Back in mid-March as the Coronavirus pandemic began to ramp up and we still weren’t sure what was going to happen and hospitals filled for the first time, I got a text from Tom (not his real name), a combat veteran I counseled for a couple of years - months earlier, he had moved a few states away, and we hadn’t been in touch for a while.
“You ok?” was Tom’s initial text.
I texted back: “Doing fine, making necessary adjustments. Glad to hear from you.”
“Just checking on my troops,” he replied.
The exchange reminded me of the time Tom and I talked about the furniture arrangement in my counseling office: two chairs face each other, a door behind one chair and a window behind the other – not an easy choice for a combat veteran. He sat facing the door. I asked him why he let himself sit with his back to the window, and he said, “Because you’d tell me if anything was happening behind me, right?” Right.
“I trust you,” he said gruffly.
Another time, he spoke about his concern that the world might erupt in violence or anarchy. Like many combat veterans, the thought of domestic terrorism or mobs of angry, gun-toting civilians filled him with dread. “If anything like that happened, you’d let me protect you, right?”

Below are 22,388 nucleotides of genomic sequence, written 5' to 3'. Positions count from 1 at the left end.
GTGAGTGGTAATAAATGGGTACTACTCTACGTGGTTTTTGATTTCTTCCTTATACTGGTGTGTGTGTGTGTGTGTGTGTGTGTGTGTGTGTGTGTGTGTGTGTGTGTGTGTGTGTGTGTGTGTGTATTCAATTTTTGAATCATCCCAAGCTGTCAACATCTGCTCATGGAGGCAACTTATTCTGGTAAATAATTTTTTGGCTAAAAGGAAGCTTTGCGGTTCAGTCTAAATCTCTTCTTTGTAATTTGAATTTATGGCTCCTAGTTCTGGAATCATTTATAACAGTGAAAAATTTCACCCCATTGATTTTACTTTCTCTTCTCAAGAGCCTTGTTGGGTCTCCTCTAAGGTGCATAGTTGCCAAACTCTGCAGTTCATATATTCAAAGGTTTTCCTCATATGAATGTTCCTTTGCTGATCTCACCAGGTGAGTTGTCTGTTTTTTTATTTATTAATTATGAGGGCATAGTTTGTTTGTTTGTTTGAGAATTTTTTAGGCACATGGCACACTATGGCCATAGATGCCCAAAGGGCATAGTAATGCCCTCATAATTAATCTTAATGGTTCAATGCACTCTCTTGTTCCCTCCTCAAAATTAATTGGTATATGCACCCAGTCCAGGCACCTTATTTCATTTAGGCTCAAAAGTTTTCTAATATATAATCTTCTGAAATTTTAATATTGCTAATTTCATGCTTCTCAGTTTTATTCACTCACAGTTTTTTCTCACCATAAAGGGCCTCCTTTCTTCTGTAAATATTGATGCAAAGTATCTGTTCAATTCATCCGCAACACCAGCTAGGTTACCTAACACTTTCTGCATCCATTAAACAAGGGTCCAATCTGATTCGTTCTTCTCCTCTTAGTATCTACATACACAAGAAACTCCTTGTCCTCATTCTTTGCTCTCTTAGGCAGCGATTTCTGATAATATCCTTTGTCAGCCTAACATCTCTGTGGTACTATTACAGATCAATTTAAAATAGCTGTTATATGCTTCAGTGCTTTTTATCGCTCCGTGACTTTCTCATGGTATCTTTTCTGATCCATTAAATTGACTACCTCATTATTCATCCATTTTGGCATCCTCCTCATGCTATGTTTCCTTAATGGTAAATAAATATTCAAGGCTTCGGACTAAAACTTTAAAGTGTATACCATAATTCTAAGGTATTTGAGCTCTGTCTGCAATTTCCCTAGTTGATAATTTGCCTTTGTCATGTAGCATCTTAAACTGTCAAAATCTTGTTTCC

I told him I would.
His eyes filled with tears.
See, Tom was a combat medic who saw more horrific things in just a few days than most of us would encounter in twenty lifetimes. When I first started working with him, he stuttered uncontrollably any time he tried to talk about that one night in Fallujah. From the first time we met, I could see he was wounded and desperate - and a remarkably fine human being. Like many veterans I had worked with over the years, his sincere dedication to serving others was hard-wired into his way of life.
Now, we were a couple of years down the road, and he didn’t stutter anymore. He laughed easily. He and his wife took the leap of moving to another state where they’d been hoping to retire for a long time. We're in touch from time to time, but the other day his text touched my heart.
"Just checking on my troops."
That right there.
That's the kind of guy he is.
Some bonds stay strong.
Elizabeth Heaney - Author
Clinical Psychologist, teacher, private counselor. She speaks and writes about her work with service members.